Showing posts with label Google AI. Show all posts
Showing posts with label Google AI. Show all posts

Google can predict when you’ll DIE with 95% accuracy using AI



What's more staggering is that trials put the accuracy of the AI's predictions as high as 95%.

It works by chewing up data about patients, like their age, ethnicity and gender.


This information is then joined up with hospital information, like prior diagnoses, current vital signs, and any lab results.

And what makes the system particularly accurate is that it's fed data typically out of reach for machines, like doctors notes buried away on charts or in PDFs.rtificial intelligence systems become smarter over time through a process known as machine learning.

The AI was developed by a team of researchers from Stanford, the University of Chicago, and UC San Francisco.


Google then took the AI system and "taught" it using de-identified data of 216,221 adults from two US medical centres.

This meant the AI had more than 46billion data points to hoover up.

Over time, the AI was able to associate certain words with an outcome (i.e. life, or death), and understand how likely (or unlikely) someone was to die.




But Google's system can chew up anything and make predictions based on it, due to its powerful machine learning capabilities.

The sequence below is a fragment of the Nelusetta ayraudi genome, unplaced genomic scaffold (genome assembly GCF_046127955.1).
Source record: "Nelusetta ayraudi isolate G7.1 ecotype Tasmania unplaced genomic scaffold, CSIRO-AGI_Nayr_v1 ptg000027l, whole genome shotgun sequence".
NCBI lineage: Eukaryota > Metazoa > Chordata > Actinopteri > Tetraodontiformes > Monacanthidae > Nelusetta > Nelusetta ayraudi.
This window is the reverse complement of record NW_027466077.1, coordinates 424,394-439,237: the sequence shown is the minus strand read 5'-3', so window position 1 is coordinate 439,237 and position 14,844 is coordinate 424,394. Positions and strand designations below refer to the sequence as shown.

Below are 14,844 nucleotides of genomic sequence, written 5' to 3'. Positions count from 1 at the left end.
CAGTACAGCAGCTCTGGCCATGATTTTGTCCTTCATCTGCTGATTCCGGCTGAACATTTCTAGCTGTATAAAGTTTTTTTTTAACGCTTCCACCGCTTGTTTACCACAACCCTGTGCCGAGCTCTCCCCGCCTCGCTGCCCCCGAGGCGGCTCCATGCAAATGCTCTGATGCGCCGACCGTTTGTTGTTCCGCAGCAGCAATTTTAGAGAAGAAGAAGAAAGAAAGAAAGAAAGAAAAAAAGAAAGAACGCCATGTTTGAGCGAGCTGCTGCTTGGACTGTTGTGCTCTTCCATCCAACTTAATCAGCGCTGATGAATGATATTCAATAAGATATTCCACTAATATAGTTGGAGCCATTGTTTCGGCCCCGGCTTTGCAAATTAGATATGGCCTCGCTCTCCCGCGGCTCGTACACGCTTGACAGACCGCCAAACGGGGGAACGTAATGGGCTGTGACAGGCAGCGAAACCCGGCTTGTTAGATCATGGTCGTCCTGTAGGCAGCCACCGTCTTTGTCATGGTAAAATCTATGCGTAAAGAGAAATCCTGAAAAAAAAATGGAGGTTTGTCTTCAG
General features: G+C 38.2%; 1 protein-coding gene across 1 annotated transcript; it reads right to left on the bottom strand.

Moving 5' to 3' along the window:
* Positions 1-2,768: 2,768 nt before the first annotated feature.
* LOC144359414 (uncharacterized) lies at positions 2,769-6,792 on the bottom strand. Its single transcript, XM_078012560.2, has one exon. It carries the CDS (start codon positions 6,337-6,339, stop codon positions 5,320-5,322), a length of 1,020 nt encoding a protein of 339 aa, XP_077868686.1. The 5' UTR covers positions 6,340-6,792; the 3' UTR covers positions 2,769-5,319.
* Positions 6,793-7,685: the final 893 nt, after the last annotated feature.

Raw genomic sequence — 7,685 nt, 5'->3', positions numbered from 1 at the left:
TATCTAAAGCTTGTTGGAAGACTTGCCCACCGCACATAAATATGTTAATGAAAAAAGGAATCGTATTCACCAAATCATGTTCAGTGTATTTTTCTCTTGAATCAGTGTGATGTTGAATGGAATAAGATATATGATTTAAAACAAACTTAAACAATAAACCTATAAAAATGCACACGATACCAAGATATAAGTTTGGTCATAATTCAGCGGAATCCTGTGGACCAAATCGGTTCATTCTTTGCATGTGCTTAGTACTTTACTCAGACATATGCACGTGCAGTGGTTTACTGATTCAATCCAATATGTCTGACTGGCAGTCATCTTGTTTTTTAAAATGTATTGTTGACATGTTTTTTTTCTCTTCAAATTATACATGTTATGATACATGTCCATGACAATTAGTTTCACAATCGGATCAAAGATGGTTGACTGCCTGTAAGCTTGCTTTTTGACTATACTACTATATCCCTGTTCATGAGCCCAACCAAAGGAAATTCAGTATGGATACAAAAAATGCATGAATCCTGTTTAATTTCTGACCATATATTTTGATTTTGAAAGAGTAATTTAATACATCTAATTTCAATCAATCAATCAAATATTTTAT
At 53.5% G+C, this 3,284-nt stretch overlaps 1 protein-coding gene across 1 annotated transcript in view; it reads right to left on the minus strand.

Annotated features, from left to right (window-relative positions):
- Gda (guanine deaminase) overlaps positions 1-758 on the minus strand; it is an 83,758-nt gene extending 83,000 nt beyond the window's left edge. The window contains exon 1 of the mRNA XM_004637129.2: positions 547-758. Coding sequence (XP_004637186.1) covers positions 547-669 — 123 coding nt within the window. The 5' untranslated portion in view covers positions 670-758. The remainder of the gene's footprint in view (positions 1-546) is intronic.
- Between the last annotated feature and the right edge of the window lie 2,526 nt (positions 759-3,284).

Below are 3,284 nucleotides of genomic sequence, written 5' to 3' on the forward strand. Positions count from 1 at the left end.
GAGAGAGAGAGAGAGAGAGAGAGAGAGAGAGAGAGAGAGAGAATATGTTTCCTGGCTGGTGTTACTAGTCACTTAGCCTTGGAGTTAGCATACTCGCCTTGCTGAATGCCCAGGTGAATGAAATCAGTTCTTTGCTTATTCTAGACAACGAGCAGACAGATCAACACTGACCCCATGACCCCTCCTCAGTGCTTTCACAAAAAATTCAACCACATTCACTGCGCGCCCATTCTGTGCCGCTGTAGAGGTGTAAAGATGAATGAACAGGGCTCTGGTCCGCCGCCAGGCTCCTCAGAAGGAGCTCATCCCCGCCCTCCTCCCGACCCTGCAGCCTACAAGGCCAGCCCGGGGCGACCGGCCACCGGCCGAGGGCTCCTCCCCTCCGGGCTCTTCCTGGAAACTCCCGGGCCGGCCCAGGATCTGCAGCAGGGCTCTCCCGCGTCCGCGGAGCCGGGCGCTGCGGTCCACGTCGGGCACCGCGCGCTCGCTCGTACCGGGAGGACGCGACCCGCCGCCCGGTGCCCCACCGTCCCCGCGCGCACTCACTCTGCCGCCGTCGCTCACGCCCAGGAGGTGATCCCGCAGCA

Excitingly, Google's AI doesn't just predict whether you'll live or die.

It can also guess at the length of a patient's stay in hospital, and their chances of being readmitted.

Google AI can predict heart disease risk from eye images



Researchers at Google have developed a new artificial intelligence system that can accurately predict the risk of heart diseases by scanning images of people's retina.

The discovery may point to more ways to diagnose health issues from retinal images, researchers said.

"Using deep learning algorithms trained on data from 284,335 patients, we were able to predict cardiovascular risk factors from retinal images with surprisingly high accuracy for patients from two independent datasets of 12,026 and 999 patients," Lily Peng from the Google Brain Team wrote in a blog post.


The algorithm could distinguish the retinal images of a smoker from that of a non-smoker 71 per cent of the time.